We know that financial institutions and hedge funds bought AIG’s Credit Default Swaps to the tune of $1.6 trillion (AIG’s own numbers) as a way to insure themselves just in case these investments went bad. We know that AIG didn’t have to back the CDSs with assets like they have to with regular insurance. And if we know that, I’m guessing the guys who are holding these CDSs knew it way before we did. They also knew that there was no way AIG would be able to find more than a fraction of the $1.6 trillion in the “very unlikely” event the assets went bad. In short, as soon as the rats started leaving the sinking ship when Bear Stearns went down everyone knew most of the Credit Default Swaps were worthless.

Wait. Rewind that. “Everyone already knew most of the Credit Default Swaps were worthless.” Far from being the keystone holding the system together, AIG might in fact have been utterly irrelevant to the future of the world’s financial system, except to elite banks like Goldman Sachs. Goldmans, it turns out, were one of the first counterparties out and got paid back in full for their bad bets – by the US taxpayer. Which goes a long way to explaining the scare story that Paulson and Blankenfein (let’s call them the Goldman boys) worked on poor, put-upon Tim Geithner. Paulson signed the check over to AIG, the rathole was dug, and the payouts were readied. Goldman Sachs didn’t want to take the PR hit of taking TARP funds direct, but by instigating “Operation Chump”, ie filtering the TARP funds through AIG first, was a fine and dandy idea. Ka-ching for Blankenfein and Paulson. Ka-ching for the top banks on the planet who didn’t want to face the music. Ka-pow right in the keester for the rest of us.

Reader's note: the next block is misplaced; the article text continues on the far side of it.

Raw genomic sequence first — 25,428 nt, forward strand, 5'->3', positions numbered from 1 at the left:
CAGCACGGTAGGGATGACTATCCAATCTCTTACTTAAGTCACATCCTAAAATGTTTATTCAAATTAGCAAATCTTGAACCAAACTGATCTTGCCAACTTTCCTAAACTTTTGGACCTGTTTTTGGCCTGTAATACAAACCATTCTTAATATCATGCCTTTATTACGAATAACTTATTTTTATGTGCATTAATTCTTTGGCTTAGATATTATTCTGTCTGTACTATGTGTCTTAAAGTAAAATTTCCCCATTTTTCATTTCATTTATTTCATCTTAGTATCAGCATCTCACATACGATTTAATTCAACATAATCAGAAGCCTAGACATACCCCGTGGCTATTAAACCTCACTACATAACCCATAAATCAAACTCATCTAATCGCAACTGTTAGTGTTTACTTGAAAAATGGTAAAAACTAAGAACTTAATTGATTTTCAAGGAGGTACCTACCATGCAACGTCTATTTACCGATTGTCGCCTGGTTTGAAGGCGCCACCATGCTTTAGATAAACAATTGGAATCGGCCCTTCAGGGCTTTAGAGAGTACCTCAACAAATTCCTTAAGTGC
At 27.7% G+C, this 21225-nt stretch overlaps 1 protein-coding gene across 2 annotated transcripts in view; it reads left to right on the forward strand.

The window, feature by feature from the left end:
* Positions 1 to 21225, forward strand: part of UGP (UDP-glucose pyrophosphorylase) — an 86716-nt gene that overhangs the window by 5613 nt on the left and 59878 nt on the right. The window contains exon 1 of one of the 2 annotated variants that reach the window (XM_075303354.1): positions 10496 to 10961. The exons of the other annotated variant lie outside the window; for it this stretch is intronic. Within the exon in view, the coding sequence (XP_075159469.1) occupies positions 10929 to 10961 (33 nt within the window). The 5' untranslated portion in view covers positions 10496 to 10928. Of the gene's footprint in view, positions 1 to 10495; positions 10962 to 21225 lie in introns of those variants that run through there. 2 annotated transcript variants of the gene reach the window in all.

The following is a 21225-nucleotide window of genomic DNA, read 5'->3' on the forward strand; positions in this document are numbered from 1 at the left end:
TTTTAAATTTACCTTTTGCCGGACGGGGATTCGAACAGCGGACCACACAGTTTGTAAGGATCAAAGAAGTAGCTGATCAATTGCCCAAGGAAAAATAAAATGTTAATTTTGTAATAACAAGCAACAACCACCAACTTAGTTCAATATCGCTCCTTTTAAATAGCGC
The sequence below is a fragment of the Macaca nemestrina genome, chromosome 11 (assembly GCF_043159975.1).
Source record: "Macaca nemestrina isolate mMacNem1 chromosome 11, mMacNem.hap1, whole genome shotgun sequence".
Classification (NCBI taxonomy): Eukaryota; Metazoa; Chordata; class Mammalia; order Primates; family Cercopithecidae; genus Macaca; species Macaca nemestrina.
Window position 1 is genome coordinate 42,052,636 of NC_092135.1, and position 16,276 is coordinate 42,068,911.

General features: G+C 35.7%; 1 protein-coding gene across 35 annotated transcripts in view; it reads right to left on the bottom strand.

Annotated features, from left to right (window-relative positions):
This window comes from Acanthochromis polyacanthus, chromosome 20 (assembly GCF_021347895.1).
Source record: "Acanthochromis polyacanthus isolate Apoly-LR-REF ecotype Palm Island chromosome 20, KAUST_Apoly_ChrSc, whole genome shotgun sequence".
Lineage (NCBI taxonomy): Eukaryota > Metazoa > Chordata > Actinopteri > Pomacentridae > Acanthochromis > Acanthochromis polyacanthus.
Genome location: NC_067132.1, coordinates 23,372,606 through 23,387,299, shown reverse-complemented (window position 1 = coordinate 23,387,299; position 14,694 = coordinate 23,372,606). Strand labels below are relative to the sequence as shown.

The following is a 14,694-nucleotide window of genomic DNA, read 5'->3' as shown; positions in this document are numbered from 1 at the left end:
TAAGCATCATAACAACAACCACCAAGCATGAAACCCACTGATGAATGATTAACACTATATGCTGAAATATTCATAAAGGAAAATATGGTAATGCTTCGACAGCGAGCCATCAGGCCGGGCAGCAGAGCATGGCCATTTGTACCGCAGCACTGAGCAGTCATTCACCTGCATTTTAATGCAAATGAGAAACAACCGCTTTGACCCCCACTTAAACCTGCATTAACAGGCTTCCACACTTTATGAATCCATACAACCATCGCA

One could be pardoned for suggesting all this doesn’t pass the smell test. That perhaps AIG could have been left to wither on the vine, and bypassed entirely in favor of the bad bank plan that’s on the cards now, which would have saved us that health care down payment. Or that perhaps the AIG bailout (or “Operation Chump”) might well have been a ruse to salvage the reputation of the top banks.